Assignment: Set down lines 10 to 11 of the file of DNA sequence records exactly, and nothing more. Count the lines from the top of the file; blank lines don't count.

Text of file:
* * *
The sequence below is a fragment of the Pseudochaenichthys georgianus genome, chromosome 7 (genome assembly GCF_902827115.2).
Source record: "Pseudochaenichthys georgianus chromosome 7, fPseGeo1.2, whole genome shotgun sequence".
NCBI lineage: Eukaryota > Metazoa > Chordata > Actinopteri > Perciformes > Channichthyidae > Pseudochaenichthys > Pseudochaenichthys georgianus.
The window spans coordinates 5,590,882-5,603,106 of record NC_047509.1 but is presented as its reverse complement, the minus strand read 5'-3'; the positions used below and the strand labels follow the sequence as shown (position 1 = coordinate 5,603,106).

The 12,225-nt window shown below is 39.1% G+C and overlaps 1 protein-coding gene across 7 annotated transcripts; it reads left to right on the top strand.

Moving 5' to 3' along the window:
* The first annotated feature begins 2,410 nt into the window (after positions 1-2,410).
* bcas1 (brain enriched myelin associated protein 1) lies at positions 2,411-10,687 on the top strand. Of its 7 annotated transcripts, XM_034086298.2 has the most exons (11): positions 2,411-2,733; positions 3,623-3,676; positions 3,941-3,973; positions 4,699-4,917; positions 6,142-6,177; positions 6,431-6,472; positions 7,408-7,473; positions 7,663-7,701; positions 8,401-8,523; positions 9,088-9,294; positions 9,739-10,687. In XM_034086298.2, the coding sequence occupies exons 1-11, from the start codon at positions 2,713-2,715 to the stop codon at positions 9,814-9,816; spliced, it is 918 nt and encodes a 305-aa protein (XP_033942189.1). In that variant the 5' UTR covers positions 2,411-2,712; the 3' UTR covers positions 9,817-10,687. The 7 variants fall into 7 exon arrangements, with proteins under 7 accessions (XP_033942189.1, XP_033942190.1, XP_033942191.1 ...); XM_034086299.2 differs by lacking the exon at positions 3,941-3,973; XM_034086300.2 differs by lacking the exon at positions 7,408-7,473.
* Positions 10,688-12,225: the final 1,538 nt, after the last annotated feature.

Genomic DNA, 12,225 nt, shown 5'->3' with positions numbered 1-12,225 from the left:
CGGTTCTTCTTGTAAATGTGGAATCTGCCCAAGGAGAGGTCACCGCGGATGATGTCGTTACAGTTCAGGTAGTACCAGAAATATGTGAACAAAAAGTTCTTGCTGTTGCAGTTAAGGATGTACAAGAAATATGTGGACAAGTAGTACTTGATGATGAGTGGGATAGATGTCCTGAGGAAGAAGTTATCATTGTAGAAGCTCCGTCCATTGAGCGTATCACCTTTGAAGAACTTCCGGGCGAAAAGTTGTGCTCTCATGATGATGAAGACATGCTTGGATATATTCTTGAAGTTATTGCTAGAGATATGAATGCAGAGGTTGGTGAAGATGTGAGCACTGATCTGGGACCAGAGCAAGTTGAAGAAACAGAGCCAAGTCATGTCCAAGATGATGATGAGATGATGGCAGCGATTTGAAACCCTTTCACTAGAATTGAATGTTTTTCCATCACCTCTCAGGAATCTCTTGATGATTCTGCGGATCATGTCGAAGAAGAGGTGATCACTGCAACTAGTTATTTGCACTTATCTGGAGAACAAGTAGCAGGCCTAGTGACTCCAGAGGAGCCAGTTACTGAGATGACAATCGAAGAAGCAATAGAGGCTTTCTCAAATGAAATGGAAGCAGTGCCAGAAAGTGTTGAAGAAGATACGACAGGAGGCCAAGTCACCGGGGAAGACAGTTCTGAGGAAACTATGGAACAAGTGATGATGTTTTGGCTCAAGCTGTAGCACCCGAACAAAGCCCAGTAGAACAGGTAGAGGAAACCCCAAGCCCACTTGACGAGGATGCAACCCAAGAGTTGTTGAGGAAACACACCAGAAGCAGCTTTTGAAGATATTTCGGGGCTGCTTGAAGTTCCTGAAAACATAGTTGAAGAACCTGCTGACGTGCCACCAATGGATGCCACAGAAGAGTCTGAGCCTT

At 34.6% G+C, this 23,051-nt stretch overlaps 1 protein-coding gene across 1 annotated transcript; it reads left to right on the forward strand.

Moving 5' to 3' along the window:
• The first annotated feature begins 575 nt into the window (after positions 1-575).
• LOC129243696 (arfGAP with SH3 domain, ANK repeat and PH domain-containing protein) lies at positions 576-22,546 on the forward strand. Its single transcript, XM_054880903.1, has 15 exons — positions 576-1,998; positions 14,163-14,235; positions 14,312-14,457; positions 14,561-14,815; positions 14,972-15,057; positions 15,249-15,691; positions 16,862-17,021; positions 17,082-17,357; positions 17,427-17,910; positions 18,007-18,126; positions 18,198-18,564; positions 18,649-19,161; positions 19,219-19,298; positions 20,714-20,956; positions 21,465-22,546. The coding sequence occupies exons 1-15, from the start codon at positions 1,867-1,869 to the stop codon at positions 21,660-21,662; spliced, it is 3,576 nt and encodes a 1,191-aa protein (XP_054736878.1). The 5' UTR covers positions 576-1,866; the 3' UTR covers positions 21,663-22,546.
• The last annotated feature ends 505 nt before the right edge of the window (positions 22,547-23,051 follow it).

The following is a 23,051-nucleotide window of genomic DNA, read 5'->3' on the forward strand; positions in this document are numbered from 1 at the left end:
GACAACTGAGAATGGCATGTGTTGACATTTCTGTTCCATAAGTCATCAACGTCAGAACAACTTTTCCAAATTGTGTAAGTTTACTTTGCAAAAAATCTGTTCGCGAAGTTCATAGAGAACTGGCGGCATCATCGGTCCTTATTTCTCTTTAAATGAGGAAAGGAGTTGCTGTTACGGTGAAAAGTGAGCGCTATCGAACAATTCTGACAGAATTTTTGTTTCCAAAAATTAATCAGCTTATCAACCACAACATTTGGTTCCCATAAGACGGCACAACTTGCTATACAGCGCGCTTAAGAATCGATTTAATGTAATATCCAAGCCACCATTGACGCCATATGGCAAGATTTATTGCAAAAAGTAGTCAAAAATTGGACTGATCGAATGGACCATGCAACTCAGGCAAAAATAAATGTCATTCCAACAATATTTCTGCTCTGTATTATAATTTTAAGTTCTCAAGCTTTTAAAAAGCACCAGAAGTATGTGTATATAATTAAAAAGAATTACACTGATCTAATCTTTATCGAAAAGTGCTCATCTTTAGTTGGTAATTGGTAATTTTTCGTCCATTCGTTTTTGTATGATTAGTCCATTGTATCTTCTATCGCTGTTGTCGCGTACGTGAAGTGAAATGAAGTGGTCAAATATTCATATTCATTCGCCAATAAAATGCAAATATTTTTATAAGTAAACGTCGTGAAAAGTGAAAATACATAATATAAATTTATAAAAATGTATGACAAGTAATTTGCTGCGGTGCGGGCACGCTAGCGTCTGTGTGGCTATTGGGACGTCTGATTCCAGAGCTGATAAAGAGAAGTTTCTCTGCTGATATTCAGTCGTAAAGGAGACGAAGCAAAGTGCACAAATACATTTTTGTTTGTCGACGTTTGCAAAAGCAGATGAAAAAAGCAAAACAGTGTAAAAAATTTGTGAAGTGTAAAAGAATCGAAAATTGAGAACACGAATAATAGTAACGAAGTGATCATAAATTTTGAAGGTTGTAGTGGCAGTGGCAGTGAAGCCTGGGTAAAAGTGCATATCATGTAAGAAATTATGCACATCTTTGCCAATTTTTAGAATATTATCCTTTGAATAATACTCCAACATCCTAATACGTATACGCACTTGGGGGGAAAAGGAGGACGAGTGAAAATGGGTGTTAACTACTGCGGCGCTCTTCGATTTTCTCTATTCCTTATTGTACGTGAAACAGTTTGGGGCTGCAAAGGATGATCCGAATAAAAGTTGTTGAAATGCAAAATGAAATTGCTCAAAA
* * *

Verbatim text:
Genomic DNA, 12,225 nt, shown 5'->3' with positions numbered 1-12,225 from the left:
CGGTTCTTCTTGTAAATGTGGAATCTGCCCAAGGAGAGGTCACCGCGGATGATGTCGTTACAGTTCAGGTAGTACCAGAAATATGTGAACAAAAAGTTCTTGCTGTTGCAGTTAAGGATGTACAAGAAATATGTGGACAAGTAGTACTTGATGATGAGTGGGATAGATGTCCTGAGGAAGAAGTTATCATTGTAGAAGCTCCGTCCATTGAGCGTATCACCTTTGAAGAACTTCCGGGCGAAAAGTTGTGCTCTCATGATGATGAAGACATGCTTGGATATATTCTTGAAGTTATTGCTAGAGATATGAATGCAGAGGTTGGTGAAGATGTGAGCACTGATCTGGGACCAGAGCAAGTTGAAGAAACAGAGCCAAGTCATGTCCAAGATGATGATGAGATGATGGCAGCGATTTGAAACCCTTTCACTAGAATTGAATGTTTTTCCATCACCTCTCAGGAATCTCTTGATGATTCTGCGGATCATGTCGAAGAAGAGGTGATCACTGCAACTAGTTATTTGCACTTATCTGGAGAACAAGTAGCAGGCCTAGTGACTCCAGAGGAGCCAGTTACTGAGATGACAATCGAAGAAGCAATAGAGGCTTTCTCAAATGAAATGGAAGCAGTGCCAGAAAGTGTTGAAGAAGATACGACAGGAGGCCAAGTCACCGGGGAAGACAGTTCTGAGGAAACTATGGAACAAGTGATGATGTTTTGGCTCAAGCTGTAGCACCCGAACAAAGCCCAGTAGAACAGGTAGAGGAAACCCCAAGCCCACTTGACGAGGATGCAACCCAAGAGTTGTTGAGGAAACACACCAGAAGCAGCTTTTGAAGATATTTCGGGGCTGCTTGAAGTTCCTGAAAACATAGTTGAAGAACCTGCTGACGTGCCACCAATGGATGCCACAGAAGAGTCTGAGCCTT